And guess what? The best ideas are not the best ideas. We all know this, but it doesn’t matter much. What matters in academics is if you have the privilege and prestige to back your ideas. These people get the very best resources, i.e. Ivy League and top government schools, while the rest of us can only ever hope to have one or two professors who care. I used to wonder why the professors at the top schools were the worst instructors. I now know that this is a stupid question; these students already have the necessary knowledge and background needed to succeed.

The best professors are at many community colleges. Period. These are the academics who entered the game for the right reasons: 1) They care about intellectual enlightenment. 2) They believe in equitable distribution of higher education. 3) They enjoy helping people achieve and overcome seemingly insurmountable odds. Coincidentally, these are the same reasons that ensure faculty failure at the best universities. Unfortunately, the community college students are not literate enough to understand this and the community college system is constructed in such a way that faculty are intellectually and academically castrated. At one community college, I was told that they do not normally hire PhD’s because they tend to overthink the job. I had to dumb down the way that I spoke to the hiring administration for fear of not getting the job. It is a depressing situation.

Universities have become quasi-trade schools for careers with no futures. In fact, a lot them started out as trade schools, uh, I mean, colleges for teachers. You are not walking into an environment that fosters enlightened discourse. You are entering a group that is a distribution between the extremes of people who like to party and those who simply want a well-paying job. Yes, there are a few students who have deluded themselves into believing that they are intellectuals. I say do not believe everything you think.

How do we accommodate all of these lovely students without failing everybody and collapsing the university system? We do this with grade inflation, student loans, and government grants. This means that most students need to get past some dickhead professor to get a degree that is effectively worthless.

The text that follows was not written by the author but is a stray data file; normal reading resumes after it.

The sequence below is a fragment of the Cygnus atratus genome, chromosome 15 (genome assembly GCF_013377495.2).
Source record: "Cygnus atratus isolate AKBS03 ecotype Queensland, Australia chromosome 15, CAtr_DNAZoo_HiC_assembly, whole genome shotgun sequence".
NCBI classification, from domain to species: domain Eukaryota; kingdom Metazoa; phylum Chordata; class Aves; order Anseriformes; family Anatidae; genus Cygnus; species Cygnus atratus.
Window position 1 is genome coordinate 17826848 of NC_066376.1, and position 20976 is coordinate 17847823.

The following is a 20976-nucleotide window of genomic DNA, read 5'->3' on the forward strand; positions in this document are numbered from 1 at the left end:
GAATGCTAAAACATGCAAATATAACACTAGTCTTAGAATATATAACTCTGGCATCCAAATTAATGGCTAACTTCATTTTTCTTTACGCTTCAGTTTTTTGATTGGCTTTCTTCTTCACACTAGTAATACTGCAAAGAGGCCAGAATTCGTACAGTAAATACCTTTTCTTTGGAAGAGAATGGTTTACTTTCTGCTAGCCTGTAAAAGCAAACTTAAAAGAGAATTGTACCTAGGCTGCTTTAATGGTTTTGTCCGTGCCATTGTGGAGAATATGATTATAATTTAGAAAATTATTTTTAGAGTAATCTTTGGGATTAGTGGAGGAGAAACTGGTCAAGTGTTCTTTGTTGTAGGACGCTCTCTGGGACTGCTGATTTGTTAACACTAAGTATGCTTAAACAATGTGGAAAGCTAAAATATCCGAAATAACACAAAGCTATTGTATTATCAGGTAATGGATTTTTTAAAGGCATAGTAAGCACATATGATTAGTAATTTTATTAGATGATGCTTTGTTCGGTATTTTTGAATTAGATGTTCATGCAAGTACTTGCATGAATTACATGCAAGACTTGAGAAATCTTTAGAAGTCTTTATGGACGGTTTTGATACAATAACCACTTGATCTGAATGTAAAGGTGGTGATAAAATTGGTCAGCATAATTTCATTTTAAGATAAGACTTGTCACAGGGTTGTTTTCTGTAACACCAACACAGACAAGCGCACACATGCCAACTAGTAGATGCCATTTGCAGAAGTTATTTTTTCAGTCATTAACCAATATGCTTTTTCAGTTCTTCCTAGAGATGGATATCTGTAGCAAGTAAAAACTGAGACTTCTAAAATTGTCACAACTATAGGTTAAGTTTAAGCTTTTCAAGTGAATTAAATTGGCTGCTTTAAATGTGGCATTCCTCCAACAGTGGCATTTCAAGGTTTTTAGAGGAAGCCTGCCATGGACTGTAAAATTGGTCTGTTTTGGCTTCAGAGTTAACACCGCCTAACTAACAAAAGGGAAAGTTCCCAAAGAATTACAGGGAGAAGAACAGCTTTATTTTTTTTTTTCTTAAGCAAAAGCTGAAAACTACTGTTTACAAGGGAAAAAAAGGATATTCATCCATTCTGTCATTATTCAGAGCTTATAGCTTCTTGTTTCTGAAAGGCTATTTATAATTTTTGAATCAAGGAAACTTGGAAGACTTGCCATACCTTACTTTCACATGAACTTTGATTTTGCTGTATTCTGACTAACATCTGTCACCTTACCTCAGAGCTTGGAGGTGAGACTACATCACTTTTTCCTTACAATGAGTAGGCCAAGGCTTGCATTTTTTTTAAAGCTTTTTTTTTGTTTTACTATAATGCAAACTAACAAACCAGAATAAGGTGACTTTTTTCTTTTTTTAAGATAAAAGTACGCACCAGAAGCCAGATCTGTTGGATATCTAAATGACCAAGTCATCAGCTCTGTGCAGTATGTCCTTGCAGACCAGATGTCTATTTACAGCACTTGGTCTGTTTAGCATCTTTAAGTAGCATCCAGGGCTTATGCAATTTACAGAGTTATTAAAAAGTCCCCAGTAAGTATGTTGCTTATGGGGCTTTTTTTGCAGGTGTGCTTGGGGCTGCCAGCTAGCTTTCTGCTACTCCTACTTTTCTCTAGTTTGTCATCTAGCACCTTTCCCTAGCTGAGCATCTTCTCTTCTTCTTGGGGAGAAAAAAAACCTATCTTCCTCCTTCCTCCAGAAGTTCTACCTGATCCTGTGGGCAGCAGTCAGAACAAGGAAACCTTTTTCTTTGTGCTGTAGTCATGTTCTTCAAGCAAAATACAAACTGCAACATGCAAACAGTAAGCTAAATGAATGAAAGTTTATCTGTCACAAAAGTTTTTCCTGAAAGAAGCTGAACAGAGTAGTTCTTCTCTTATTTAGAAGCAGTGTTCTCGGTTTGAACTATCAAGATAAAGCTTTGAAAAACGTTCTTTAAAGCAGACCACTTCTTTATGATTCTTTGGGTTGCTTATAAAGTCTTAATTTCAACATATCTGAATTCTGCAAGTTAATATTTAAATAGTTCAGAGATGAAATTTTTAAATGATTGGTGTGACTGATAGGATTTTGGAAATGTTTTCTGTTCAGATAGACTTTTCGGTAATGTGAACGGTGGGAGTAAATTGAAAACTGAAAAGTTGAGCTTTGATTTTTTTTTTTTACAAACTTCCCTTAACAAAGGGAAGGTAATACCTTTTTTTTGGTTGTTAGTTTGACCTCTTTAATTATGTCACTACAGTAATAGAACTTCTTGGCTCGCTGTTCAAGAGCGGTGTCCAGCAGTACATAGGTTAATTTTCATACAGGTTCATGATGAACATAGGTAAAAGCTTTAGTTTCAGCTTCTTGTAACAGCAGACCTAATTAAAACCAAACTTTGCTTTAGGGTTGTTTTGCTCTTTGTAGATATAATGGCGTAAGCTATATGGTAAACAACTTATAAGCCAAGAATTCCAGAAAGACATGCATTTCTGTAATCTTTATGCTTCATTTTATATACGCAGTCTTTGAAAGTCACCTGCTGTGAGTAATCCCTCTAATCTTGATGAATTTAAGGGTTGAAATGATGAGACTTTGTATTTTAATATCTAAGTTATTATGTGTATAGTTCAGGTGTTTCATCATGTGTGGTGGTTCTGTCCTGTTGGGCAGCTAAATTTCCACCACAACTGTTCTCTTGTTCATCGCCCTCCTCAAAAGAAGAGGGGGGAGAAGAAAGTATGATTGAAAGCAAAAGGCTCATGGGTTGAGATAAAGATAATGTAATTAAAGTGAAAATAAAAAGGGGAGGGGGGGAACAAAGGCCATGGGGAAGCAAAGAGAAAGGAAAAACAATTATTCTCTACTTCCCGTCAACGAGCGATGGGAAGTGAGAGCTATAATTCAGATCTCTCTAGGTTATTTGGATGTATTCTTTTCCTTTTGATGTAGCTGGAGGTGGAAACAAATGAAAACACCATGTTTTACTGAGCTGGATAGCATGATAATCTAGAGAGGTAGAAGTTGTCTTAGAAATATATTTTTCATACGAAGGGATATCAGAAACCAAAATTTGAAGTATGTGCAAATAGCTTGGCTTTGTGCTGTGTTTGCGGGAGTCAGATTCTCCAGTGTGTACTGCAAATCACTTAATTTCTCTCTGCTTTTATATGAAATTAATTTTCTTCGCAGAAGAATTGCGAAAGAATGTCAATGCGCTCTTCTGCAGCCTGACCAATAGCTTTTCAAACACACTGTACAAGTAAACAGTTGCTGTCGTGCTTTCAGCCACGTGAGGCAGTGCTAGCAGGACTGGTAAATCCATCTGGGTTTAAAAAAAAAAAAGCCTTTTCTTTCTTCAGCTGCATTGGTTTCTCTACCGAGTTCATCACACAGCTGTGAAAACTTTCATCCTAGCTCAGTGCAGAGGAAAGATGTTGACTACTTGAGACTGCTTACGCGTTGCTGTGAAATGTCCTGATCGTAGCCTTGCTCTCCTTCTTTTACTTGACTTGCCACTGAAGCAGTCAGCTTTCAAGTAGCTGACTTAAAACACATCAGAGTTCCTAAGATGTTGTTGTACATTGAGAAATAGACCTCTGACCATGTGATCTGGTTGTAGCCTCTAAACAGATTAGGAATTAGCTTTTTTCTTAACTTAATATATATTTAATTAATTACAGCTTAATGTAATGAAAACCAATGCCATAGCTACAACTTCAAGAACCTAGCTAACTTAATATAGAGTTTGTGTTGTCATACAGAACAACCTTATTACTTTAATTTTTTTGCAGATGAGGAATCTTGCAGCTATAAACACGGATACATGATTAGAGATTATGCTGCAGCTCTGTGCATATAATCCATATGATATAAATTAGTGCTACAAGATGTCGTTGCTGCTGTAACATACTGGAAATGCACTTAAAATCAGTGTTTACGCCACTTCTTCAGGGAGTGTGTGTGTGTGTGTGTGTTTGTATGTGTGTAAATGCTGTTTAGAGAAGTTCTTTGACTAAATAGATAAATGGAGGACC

The devalued bachelor’s degree has simply become another obstacle in life. Chances are that your new employer after college will not care about your sense of equality, imagination, creative writing skills, and so on. Your degree in anthropology only qualifies you to dig holes in the real world. Got a master’s degree in anthropology? Bigger holes. And guess what again? You will most likely end up with a boss that has the intellectual appetite of a goat and the human resource skills of Darth Vader.

At this point in my career, questioning the ethics of buying a model paper/essay is mooted by reality. To succeed in a situation where the winner takes all, one must not play by the rules. Disclaimer: However, you should keep it legal.

If you need help with an essay or term paper post your project on unemployed professors today!

Petra-Pirate

June 19, 2014

How to be a Better Plagiarizer

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The Real Reasons Your Professor Doesn’t Want You To Plagiarize.

Every semester around Week 12, I roll out my super-deluxe “Why You Should Not Plagiarize” lecture.  It’s a riotous good time for all involved: there are thrills, there are cliff-hangers, there are built-in drum rolls.  Every student in attendance leaves the classroom 100% pumped to write their own work and not plagiarize.  Until 10 days later when they turn in their research paper and then we get to have that really awkward conversation in my office as my lunch wilts in the corner of my windowless cubicle.

I’ve been doing this a while.  I’ve been busting plagiarists a while.  And check me out getting in on the ground floor of this plagiarism business here!  If you really want to know why your professors care about plagiarism so much, read on.

Ethics shmethics.  Professors want you to turn in your own work because you’re supposed to learn and because someday you might be the one resuscitating us in the ER.  Blah blah blah.  Your thesis on Wordsworth won’t save lives.  No new ground here.  You knew this one already.

Blame it on the Man.  Everybody has a boss, including us.  Plagiarism is one coefficient in a vast equation that keeps the university credible: if too many students plagiarize, the whole thing capsizes, and we’re on the streets.  They call it ‘losing accreditation’ or some such nonsense.  Enter institutional mandates, departmental meetings, subcommittees, and lengthy statements we’re required to copy and paste into our syllabi.